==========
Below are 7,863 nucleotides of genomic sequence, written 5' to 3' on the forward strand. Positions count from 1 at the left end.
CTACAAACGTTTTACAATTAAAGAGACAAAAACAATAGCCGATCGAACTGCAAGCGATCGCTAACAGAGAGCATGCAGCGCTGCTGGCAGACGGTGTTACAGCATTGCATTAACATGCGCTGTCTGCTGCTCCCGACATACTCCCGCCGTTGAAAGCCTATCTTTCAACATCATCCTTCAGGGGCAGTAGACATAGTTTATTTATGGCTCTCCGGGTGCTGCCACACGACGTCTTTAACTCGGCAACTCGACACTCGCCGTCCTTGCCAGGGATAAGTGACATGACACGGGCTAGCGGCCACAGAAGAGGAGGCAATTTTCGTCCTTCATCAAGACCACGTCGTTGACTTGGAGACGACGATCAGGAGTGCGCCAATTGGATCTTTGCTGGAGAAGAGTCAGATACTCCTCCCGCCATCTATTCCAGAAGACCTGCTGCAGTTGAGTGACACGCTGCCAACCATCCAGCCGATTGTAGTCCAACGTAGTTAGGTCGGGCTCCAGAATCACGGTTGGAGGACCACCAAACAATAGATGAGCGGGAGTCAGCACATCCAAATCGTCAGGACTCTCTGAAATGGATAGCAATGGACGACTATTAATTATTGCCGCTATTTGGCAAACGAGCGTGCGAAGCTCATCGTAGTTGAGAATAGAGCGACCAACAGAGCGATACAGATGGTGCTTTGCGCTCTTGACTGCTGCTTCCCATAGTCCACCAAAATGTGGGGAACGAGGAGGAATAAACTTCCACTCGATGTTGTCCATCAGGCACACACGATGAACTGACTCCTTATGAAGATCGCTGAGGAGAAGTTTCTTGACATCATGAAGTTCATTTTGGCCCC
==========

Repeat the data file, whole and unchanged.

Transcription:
Below are 7,863 nucleotides of genomic sequence, written 5' to 3' on the forward strand. Positions count from 1 at the left end.
CTACAAACGTTTTACAATTAAAGAGACAAAAACAATAGCCGATCGAACTGCAAGCGATCGCTAACAGAGAGCATGCAGCGCTGCTGGCAGACGGTGTTACAGCATTGCATTAACATGCGCTGTCTGCTGCTCCCGACATACTCCCGCCGTTGAAAGCCTATCTTTCAACATCATCCTTCAGGGGCAGTAGACATAGTTTATTTATGGCTCTCCGGGTGCTGCCACACGACGTCTTTAACTCGGCAACTCGACACTCGCCGTCCTTGCCAGGGATAAGTGACATGACACGGGCTAGCGGCCACAGAAGAGGAGGCAATTTTCGTCCTTCATCAAGACCACGTCGTTGACTTGGAGACGACGATCAGGAGTGCGCCAATTGGATCTTTGCTGGAGAAGAGTCAGATACTCCTCCCGCCATCTATTCCAGAAGACCTGCTGCAGTTGAGTGACACGCTGCCAACCATCCAGCCGATTGTAGTCCAACGTAGTTAGGTCGGGCTCCAGAATCACGGTTGGAGGACCACCAAACAATAGATGAGCGGGAGTCAGCACATCCAAATCGTCAGGACTCTCTGAAATGGATAGCAATGGACGACTATTAATTATTGCCGCTATTTGGCAAACGAGCGTGCGAAGCTCATCGTAGTTGAGAATAGAGCGACCAACAGAGCGATACAGATGGTGCTTTGCGCTCTTGACTGCTGCTTCCCATAGTCCACCAAAATGTGGGGAACGAGGAGGAATAAACTTCCACTCGATGTTGTCCATCAGGCACACACGATGAACTGACTCCTTATGAAGATCGCTGAGGAGAAGTTTCTTGACATCATGAAGTTCATTTTGGCCCC